Can Framis Museum

Can Framis Museum - The Epic Guide

If contemporary architecture is what you’re after on your trip to Barcelona, then the place to be is the 22@ District in the Eastern part of Barcelona. This neighborhood used to be called ‘Poble Nou‘ (‘The New Village’) and was an area of heavy industry, at the heart of the textile industry of Barcelona and Spain in the 19th century. After becoming derelict at the end of the 20th century (as many industrial areas in other cosmopolitan cities), the government of Barcelona launched one of Europe’s most ambitious and largest urban renewal schemes for this area. They renamed the neighborhood “22@” (after the zoning code 22 for ‘heavy industry’) and invested heavily to turn this area into the center of innovation and IT in Barcelona (and by extension, Spain), with the aim of becoming Spain’s ‘Silicon Valley’ and being a catalyst for the economy.
The result after more than a decade of planning and building, is a fascinating neighborhood, with more than 1500 companies in communication, design and IT packed together with top-notch research labs and universities, in a combination of old factory buildings and new cutting edge buildings by world class architects.

The most famous of these new buildings, and basically a landmark for the whole Poblenou area, is the 144m high Torre Agbar (quickly nicknamed ‘the phallus building’ after its distinct shape…) by Jean Nouvel. If you take the L1 metro to the area, this tower will mark the entrance to the 22@ District (get of at ‘Glòries‘). From there, you’ll find a concentration of spectacular buildings by Carlos Ferrater (the Mediapro Tower), David Chipperfield (Diagonal 197) and Dominique Perrault (the 120m high Meliá Barcelona Sky, with its rooftop bar with panoramic views of the city), just to name a few.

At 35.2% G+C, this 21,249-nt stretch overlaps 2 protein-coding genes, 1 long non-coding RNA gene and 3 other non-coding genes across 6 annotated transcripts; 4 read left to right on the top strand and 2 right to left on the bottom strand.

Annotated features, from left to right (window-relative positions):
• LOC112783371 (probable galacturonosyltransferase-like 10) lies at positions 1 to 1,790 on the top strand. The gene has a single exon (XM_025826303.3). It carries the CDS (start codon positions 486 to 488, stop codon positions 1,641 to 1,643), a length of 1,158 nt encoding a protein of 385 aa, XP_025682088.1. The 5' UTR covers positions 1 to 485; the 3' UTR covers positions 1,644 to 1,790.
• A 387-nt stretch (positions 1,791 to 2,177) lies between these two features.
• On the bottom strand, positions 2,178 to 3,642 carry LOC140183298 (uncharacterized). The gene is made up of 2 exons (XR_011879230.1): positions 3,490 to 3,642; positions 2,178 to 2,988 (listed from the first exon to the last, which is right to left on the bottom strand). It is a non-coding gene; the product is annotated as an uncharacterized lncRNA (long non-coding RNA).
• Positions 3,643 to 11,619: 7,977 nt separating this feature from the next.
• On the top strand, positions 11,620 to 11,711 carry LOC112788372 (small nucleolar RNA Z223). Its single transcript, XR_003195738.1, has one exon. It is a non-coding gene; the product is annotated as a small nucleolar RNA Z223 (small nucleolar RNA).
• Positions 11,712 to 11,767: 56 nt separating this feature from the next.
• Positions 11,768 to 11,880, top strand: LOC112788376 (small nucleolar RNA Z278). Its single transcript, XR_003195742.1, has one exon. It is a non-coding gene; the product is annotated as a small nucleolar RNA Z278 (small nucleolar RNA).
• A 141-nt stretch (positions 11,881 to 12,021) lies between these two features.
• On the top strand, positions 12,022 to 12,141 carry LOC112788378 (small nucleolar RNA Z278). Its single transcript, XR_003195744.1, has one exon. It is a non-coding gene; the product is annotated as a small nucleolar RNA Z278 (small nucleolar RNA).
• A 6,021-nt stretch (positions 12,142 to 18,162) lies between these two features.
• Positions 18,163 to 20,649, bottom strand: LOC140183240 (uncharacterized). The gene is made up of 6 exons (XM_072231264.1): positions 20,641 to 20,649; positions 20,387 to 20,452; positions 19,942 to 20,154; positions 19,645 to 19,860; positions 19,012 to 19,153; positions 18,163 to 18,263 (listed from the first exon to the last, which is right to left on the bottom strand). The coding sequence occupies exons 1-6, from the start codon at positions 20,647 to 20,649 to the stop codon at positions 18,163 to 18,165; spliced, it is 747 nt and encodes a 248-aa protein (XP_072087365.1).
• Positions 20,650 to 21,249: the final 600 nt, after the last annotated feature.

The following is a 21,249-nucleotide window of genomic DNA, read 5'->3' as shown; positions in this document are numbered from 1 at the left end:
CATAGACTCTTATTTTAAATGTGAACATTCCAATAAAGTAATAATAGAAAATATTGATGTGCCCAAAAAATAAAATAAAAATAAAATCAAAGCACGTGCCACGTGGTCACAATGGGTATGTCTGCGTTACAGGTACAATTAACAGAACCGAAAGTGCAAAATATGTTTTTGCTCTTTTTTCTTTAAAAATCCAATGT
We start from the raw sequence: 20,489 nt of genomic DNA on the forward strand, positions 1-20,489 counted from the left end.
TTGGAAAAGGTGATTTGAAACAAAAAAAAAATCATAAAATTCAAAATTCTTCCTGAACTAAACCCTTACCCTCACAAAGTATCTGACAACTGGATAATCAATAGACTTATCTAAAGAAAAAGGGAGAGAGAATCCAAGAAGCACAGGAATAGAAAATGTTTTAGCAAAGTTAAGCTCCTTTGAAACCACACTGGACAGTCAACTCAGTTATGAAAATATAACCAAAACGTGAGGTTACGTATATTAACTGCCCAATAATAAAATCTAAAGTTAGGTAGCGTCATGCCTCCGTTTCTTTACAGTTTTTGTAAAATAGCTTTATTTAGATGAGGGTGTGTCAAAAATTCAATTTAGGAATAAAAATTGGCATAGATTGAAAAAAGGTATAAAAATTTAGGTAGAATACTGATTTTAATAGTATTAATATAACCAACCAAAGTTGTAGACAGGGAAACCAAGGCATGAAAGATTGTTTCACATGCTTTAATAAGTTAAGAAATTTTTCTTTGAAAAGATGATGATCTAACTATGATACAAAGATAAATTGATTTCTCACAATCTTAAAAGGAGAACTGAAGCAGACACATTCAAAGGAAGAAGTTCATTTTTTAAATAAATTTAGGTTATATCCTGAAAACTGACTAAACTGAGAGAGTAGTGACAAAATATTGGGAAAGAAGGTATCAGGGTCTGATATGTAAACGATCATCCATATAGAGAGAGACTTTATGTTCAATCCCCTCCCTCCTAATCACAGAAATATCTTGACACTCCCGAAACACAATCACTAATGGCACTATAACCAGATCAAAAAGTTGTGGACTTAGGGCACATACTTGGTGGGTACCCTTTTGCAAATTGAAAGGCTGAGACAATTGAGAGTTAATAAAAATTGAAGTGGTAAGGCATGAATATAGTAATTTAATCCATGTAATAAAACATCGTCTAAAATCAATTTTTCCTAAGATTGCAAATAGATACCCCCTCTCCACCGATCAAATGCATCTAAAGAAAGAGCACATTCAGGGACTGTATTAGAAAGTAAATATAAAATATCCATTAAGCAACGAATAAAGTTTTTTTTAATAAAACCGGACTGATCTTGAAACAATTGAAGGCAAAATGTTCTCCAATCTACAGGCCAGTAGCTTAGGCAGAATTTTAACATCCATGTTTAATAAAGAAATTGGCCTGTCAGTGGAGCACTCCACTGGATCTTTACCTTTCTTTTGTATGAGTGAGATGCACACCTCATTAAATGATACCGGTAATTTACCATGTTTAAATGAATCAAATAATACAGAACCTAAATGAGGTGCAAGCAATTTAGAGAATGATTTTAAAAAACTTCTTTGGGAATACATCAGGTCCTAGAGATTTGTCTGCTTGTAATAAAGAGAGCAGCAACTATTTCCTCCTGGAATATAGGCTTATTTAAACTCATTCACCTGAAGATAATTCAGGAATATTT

But my personal favorite, is the Can Framis Museum, by architect Jordi Badia (from BAAS Arquitectura). This building complex houses the Barcelona outpost of the Fundació Vila Casas - a non-profit started in 1986 by pharmaceutical entrepreneur Antoni Vila Casas with the main goal of promoting contemporary Catalan art. The complex exists of two historical factory buildings (the name ‘Framis’ refers to the name of the textile factory which used to occupy the buildings) and a new concrete volume linking the existing buildings, and forming an enclosed courtyard in between. Here you’ll find the entrance to the museum, but people also use the space as a tranquil escape … From there, enjoy the beautiful play of contrast and textures on the buildings, juxtaposing the old brick buildings (which have been plastered completely white to turn them into abstract objects) with the new building by Jordi Baas, completely cast in rough concrete, with sharp cut openings and windows, dramatic cantilevers and fine detailing.
If, like me, you can appreciate some nearly brutalist concrete work, you can’t miss this building!

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Can Framis Museum

Tuesday – Saturday: 11:00am – 6:00pm
Sunday: 11:00am – 2:00pm

Carrer Roc Boronat, 116-126
Barcelona

+34 933 20 87 36